On Thu, Jul 17, 2008 at 03:16, StÃ©fan van der Walt stefan@sun.ac.za wrote:

Hi Robert

2008/7/17 Robert Kern robert.kern@gmail.com:

In [42]: smallcube = cube[idx_i,idx_j,idx_k]

Fantastic -- a good way to warm up the brain-circuit in the morning! Is there an easy-to-remember rule that predicts the output shape of the operation above? I'm trying to imaging how the output would change if I altered the dimensions of idx_i or idx_j, but it's hard.

Like I said, they all get broadcasted against each other. The final output is the shape of the broadcasted index arrays and takes values found by iterating in parallel over those broadcasted index arrays.

It looks like you can do all sorts of interesting things by manipulation the indices. For example, if I take

In [137]: x = np.arange(12).reshape((3,4))

I can produce either

In [138]: x[np.array([[0,1]]), np.array([[1, 2]])] Out[138]: array([[1, 6]])

or

In [140]: x[np.array([[0],[1]]), np.array([[1], [2]])] Out[140]: array([[1], [6]])

and even

In [141]: x[np.array([[0],[1]]), np.array([[1, 2]])] Out[141]: array([[1, 2], [5, 6]])

or its transpose

In [143]: x[np.array([[0,1]]), np.array([[1], [2]])] Out[143]: array([[1, 5], [2, 6]])

Is it possible to separate the indexing in order to understand it better? My thinking was

cube_i = cube[idx_i,:,:].squeeze() cube_j = cube_i[:,idx_j,:].squeeze() cube_k = cube_j[:,:,idx_k].squeeze()

Not sure what would happen if the original array had single dimensions, though.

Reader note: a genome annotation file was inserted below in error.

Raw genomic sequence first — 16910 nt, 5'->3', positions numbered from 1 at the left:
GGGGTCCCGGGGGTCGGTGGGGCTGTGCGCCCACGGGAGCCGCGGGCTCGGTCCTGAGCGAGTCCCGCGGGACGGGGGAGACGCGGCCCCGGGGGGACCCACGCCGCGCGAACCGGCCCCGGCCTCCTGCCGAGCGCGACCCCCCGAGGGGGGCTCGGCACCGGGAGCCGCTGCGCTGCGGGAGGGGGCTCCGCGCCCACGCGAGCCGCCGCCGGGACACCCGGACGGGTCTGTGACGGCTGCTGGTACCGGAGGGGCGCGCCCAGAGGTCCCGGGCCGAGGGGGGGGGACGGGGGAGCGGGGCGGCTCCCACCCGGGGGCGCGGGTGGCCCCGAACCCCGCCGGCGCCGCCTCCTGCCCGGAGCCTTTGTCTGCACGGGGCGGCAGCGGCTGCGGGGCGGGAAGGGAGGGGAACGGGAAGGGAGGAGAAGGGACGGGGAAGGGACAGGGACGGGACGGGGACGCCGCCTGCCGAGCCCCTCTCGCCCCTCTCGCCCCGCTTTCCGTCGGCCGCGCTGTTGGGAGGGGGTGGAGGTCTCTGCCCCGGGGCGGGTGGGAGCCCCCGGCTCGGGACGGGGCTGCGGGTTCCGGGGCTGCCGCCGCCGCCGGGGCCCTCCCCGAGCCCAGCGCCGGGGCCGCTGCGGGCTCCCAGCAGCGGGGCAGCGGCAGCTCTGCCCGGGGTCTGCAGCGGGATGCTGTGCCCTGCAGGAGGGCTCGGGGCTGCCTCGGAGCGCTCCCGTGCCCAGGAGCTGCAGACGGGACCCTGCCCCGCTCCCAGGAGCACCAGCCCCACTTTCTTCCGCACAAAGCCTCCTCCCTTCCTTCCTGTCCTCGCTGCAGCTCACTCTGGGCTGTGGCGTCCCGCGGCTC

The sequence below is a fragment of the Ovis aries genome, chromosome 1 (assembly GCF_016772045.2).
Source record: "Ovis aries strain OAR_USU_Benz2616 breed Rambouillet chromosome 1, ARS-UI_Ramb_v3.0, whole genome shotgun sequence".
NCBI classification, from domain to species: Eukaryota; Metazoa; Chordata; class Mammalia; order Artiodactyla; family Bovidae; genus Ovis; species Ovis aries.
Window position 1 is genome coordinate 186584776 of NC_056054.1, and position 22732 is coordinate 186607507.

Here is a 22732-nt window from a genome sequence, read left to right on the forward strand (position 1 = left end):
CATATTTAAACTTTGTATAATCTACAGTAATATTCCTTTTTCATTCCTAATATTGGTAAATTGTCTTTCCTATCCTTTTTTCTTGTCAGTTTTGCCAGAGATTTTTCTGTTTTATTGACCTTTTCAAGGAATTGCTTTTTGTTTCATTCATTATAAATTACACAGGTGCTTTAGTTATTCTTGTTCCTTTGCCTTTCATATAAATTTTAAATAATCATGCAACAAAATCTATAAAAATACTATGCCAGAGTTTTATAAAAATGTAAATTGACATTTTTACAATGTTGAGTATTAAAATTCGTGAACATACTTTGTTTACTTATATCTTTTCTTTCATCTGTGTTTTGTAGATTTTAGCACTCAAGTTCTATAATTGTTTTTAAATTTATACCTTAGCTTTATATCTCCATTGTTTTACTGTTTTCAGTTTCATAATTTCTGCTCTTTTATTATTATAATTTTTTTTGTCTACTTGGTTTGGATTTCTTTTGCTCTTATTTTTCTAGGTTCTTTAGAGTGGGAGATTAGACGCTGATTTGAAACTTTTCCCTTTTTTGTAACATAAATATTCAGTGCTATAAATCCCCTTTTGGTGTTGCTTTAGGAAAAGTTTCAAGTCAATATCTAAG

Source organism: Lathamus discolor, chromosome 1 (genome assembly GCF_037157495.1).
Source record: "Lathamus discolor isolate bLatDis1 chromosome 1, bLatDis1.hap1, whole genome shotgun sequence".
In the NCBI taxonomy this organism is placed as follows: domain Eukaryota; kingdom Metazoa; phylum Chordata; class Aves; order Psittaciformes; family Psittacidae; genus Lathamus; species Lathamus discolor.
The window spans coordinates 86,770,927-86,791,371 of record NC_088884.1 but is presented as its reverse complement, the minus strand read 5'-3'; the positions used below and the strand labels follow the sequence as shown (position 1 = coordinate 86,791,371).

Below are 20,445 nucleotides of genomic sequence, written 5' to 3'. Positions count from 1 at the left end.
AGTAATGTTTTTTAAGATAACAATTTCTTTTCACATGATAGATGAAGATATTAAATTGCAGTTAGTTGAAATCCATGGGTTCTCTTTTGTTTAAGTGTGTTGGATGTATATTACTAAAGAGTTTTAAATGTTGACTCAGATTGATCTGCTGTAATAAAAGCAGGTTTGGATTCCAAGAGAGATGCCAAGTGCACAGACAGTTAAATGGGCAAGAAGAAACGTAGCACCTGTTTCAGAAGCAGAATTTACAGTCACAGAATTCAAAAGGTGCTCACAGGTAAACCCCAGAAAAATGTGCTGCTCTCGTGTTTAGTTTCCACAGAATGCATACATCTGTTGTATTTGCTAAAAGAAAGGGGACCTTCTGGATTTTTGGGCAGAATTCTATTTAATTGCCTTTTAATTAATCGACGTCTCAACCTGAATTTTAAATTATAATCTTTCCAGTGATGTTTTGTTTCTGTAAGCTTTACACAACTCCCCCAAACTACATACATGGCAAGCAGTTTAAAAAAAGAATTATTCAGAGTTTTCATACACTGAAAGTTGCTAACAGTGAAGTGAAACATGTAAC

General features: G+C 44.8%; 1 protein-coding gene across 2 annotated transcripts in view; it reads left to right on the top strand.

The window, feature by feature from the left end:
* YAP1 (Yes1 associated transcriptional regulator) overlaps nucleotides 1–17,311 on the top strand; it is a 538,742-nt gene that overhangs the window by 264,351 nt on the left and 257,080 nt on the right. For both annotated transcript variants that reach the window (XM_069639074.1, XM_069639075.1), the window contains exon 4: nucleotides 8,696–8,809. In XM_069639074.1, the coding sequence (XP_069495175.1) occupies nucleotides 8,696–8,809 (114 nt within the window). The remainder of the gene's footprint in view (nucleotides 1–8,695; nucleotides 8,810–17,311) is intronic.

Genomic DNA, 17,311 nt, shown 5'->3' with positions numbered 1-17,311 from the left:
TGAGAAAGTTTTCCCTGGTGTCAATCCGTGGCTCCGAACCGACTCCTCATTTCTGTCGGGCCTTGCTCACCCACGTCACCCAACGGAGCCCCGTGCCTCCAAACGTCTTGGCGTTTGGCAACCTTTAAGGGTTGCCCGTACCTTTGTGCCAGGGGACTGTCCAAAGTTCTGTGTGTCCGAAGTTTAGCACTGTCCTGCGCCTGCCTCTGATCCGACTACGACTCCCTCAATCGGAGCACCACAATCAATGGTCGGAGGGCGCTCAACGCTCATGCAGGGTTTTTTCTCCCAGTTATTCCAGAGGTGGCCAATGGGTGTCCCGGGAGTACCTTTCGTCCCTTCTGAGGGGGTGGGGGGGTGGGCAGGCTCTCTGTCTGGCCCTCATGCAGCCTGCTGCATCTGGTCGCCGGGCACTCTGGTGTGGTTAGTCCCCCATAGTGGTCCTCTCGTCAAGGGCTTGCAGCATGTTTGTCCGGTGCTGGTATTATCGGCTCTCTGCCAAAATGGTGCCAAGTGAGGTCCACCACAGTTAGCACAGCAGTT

You'd have a problem.

So the way fancy indexing interacts with slices is a bit tricky, and this is why we couldn't use the nicer syntax of cube[:,:,idx_k]. All axes with fancy indices are collected together. Their index arrays are broadcasted and iterated over. *For each iterate*, all of the slices are collected, and those sliced axes are *added* to the output array. If you had used fancy indexing on all of the axes, then the iterate would be a scalar value pulled from the original array. If you mix fancy indexing and slices, the iterate is the *array* formed by the remaining slices.

So if idx_k is shaped (ni,nj,3), for example, cube[:,:,idx_k] will have the shape (ni,nj,ni,nj,3). So smallcube[:,:,i,j,k]==cube[:,:,idx_k[i,j,k]].

Is that clear, or am I obfuscating the subject more?

Back to the original problem:

In [127]: idx_i.shape Out[127]: (10, 1, 1)

In [128]: idx_j.shape Out[128]: (1, 15, 1)

In [129]: idx_k.shape Out[129]: (10, 15, 7)

For the constant slice case, I guess idx_k also have been (1, 1, 7)?

The construction of the cube could probably be done using only

cube.flat = np.arange(nk)

Yes, but only due to a weird feature of assigning to .flat. If the RHS is too short, it gets repeated. Since the last axis is contiguous, repeating arange(nk) happily coincides with the desired result of cube[i,j] == arange(nk) for all i,j. This won't check the size, though. If I give it cube.flat=np.arange(nk+1), it will repeat that array just fine, although it doesn't line up.

cube[:,:,:]=np.arange(nk), on the other hand broadcasts the RHS to the shape of cube, then does the assignment. If the RHS cannot be broadcasted to the right shape (in this case because it is not the same length as the final axis of the LHS), an error is raised. I find the reuse of the broadcasting concept to be more memorable, and robust over the (mostly) ad hoc use of plain repetition with .flat.